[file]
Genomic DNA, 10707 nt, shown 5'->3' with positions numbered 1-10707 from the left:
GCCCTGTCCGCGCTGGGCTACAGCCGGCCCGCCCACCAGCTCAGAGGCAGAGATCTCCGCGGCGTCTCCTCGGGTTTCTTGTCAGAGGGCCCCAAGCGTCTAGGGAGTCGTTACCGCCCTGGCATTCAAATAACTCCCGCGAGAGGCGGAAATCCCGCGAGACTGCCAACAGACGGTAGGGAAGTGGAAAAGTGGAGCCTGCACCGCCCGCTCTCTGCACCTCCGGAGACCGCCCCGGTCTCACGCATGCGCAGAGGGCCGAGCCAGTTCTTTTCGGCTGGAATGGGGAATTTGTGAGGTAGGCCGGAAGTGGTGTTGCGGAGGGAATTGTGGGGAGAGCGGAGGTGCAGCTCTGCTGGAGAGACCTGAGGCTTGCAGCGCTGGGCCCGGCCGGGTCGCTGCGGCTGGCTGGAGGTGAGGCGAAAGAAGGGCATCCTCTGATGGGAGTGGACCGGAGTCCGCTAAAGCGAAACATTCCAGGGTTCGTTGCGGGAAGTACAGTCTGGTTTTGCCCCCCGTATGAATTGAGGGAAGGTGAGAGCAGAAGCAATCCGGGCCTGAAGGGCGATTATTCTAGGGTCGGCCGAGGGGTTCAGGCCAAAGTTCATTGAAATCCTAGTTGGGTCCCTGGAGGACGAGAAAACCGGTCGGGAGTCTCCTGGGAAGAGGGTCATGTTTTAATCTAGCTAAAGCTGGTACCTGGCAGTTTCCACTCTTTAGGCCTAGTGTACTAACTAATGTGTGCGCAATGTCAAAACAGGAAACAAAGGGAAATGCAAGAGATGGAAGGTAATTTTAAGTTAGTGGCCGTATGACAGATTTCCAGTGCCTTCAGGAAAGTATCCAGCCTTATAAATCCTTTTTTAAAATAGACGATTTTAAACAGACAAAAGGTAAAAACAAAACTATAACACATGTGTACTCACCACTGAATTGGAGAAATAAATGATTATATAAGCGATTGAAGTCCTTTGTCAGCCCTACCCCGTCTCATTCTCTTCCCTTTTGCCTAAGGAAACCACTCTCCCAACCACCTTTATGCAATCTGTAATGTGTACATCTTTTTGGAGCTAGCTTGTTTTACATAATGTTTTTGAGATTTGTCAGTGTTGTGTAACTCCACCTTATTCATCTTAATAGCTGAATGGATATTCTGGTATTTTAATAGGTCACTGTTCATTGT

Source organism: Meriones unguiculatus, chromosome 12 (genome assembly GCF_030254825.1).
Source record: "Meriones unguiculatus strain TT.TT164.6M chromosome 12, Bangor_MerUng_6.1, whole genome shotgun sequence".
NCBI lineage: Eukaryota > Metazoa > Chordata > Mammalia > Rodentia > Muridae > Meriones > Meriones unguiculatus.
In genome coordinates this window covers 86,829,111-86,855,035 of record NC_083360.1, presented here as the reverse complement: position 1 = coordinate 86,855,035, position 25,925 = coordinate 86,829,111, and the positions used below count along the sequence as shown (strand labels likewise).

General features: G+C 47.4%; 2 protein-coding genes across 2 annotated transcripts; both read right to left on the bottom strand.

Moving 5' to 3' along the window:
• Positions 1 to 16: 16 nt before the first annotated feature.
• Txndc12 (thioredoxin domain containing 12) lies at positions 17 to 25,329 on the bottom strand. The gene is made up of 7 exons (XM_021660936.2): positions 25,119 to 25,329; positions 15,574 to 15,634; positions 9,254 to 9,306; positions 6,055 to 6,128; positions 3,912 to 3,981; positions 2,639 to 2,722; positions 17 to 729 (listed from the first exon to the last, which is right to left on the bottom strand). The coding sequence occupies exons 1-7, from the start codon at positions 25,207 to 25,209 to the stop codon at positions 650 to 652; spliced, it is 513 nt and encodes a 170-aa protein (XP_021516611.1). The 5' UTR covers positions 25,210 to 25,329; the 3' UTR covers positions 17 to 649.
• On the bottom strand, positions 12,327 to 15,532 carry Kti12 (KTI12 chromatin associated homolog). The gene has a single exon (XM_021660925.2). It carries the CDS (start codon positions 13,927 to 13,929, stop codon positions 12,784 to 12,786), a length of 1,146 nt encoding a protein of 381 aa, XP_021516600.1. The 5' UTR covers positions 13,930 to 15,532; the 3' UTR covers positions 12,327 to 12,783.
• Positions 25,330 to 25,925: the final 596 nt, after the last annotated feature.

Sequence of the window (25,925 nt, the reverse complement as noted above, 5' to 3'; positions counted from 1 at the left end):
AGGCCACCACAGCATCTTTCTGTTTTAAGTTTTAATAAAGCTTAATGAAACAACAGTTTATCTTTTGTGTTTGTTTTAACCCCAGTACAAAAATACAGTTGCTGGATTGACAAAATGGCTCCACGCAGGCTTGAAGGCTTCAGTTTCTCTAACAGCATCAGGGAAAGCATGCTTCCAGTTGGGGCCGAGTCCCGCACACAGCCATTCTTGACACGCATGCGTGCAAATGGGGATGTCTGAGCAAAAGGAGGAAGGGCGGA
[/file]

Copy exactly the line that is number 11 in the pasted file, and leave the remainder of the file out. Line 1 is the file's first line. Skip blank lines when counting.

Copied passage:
• On the bottom strand, positions 12,327 to 15,532 carry Kti12 (KTI12 chromatin associated homolog). The gene has a single exon (XM_021660925.2). It carries the CDS (start codon positions 13,927 to 13,929, stop codon positions 12,784 to 12,786), a length of 1,146 nt encoding a protein of 381 aa, XP_021516600.1. The 5' UTR covers positions 13,930 to 15,532; the 3' UTR covers positions 12,327 to 12,783.